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Washington DC Business Lawyer
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Tread Carefully with Director Conflicts

Corporate directors have a fiduciary duty to exercise their directorial powers in the best interests of the corporation rather than in pursuit of their own advantage. However, business deals are rarely a zero sum game. Situations frequently arise where a corporation’s decision to do business with a director in his or her personal capacity — such as by leasing or buying property owned by the director — can provide significant benefits to both parties. Unfortunately, even if the benefits to the corporation are clear, self-dealing with a director or officer can be a sensitive subject with a high potential to draw suspicion and criticism from shareholders. That is why it is always necessary to tread carefully during these types of transactions.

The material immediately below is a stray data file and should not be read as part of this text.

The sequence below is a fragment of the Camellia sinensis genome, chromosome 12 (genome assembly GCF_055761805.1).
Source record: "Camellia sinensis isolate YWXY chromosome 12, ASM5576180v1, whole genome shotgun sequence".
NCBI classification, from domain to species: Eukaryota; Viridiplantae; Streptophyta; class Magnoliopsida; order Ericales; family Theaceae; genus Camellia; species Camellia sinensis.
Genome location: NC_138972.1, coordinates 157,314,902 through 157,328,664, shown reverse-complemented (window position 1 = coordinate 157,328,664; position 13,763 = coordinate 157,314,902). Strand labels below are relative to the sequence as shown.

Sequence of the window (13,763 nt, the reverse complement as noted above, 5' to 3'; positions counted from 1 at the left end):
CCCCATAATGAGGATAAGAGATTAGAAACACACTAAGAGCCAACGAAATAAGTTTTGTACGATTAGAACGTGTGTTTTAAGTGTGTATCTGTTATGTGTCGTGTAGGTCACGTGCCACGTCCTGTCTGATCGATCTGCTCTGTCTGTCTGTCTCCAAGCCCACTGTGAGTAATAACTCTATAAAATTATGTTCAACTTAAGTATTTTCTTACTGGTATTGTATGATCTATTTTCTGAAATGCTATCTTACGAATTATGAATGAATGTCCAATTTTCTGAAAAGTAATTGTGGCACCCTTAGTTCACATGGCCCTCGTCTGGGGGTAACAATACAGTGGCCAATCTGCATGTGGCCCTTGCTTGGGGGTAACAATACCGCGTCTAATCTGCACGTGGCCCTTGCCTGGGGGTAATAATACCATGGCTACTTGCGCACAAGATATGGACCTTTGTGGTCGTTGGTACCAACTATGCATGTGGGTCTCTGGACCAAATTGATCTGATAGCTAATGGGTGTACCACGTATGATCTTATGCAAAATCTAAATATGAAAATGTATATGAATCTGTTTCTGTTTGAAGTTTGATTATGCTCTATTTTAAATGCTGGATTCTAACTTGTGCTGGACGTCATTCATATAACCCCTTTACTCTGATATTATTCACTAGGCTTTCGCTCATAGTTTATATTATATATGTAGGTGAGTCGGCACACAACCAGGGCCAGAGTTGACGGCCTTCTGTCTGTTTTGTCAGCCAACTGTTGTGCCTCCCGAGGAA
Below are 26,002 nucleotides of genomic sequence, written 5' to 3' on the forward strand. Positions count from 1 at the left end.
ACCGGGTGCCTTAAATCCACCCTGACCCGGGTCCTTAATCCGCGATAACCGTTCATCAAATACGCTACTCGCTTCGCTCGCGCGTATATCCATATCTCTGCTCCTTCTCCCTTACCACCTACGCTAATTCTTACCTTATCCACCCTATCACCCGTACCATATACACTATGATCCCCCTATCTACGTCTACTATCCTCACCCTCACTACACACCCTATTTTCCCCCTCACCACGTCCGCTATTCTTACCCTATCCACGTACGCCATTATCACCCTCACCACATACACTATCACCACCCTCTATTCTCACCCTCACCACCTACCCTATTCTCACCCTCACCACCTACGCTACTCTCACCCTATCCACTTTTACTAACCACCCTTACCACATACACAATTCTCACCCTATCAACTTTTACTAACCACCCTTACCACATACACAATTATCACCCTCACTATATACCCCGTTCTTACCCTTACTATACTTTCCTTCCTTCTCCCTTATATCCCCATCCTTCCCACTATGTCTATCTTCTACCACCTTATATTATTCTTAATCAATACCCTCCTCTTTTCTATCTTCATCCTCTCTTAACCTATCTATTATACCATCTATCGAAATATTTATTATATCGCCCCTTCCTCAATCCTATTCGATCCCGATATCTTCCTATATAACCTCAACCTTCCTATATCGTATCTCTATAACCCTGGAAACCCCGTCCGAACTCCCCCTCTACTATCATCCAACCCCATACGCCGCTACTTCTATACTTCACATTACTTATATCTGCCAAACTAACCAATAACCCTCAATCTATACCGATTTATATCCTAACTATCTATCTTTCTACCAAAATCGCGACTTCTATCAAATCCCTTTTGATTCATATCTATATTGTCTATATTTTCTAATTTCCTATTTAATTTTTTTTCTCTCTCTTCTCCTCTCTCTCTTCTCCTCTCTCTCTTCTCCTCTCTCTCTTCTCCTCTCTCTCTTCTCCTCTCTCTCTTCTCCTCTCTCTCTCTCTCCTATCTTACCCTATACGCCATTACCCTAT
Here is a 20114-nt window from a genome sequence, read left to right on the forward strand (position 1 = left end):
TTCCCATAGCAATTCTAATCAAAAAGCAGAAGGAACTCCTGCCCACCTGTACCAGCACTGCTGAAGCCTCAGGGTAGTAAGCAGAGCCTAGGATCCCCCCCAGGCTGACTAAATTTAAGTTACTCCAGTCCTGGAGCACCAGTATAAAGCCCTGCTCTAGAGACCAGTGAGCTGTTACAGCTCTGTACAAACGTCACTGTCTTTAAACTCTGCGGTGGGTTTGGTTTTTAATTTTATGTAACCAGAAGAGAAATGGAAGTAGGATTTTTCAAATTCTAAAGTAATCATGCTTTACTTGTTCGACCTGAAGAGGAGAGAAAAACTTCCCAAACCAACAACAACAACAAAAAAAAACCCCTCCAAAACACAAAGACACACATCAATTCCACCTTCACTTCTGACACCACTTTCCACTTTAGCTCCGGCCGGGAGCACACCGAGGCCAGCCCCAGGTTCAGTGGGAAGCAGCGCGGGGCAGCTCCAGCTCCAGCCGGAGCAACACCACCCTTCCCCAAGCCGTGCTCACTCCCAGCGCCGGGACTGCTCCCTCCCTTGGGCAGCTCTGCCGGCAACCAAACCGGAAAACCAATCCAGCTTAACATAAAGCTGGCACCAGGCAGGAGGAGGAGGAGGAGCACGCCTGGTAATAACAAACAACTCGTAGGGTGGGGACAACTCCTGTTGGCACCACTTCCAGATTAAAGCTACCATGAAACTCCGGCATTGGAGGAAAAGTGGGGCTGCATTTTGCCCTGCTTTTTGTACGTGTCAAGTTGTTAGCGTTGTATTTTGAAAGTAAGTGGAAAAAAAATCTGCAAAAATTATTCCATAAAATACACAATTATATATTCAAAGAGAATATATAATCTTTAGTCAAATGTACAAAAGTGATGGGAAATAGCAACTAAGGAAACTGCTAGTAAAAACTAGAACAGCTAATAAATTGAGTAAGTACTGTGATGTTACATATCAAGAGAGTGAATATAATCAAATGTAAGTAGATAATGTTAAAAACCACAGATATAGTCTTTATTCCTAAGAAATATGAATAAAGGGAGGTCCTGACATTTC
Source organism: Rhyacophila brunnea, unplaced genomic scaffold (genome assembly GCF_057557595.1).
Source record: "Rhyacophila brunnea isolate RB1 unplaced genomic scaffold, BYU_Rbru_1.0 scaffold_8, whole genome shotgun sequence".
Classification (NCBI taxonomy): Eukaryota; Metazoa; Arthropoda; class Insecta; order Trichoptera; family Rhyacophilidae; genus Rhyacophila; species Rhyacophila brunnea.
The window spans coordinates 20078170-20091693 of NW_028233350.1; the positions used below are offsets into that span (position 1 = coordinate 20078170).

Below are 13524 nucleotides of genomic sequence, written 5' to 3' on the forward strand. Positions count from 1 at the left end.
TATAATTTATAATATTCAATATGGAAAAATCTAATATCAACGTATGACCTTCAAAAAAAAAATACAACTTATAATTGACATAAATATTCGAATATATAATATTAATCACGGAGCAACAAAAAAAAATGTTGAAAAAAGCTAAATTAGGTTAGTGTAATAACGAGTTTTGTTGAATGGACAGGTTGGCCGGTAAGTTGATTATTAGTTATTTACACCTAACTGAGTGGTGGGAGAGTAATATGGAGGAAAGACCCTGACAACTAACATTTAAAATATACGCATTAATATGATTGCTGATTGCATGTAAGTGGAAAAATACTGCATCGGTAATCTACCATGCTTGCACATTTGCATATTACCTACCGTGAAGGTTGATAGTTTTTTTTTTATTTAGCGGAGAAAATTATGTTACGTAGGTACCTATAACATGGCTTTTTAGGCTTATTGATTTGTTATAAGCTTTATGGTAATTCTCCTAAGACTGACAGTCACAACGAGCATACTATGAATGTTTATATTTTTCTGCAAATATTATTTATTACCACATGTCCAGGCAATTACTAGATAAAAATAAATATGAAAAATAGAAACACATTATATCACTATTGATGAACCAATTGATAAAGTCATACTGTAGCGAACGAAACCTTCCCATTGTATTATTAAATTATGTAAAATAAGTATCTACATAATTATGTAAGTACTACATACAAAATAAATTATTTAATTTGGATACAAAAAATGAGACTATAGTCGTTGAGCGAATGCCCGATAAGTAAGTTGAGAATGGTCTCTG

A corporate transaction is generally not prohibited simply because a director or officer has a financial interest in its outcome. However, most state corporation codes do give shareholders certain rights to hold such transactions up to additional scrutiny. For instance, in Virginia a corporate transaction in which a director had a conflict of interest may be voided after the fact unless one of the following conditions was present:

  • The director’s interest in the transaction was disclosed or known to the board or any subdivision thereof responsible for the transaction, and a majority of disinterested directors still approved it.
  • The director’s interest in the transaction was disclosed to the shareholders and a majority of voting shares, excluding those owned by the conflicted director, still voted to approve it.
  • The transaction was fair to the corporation.

Generally a policy of transparency and openness is best when dealing with potential conflict transactions. Boards should realize that is it often necessary to have the support of the shareholders when engaging in such transactions but that such deals can still take place over the objections of a limited number of shareholders. Consulting with an experienced Washington, DC corporate governance law firm can help companies take the precautions necessary to avoid litigation and other complications following conflict transactions.

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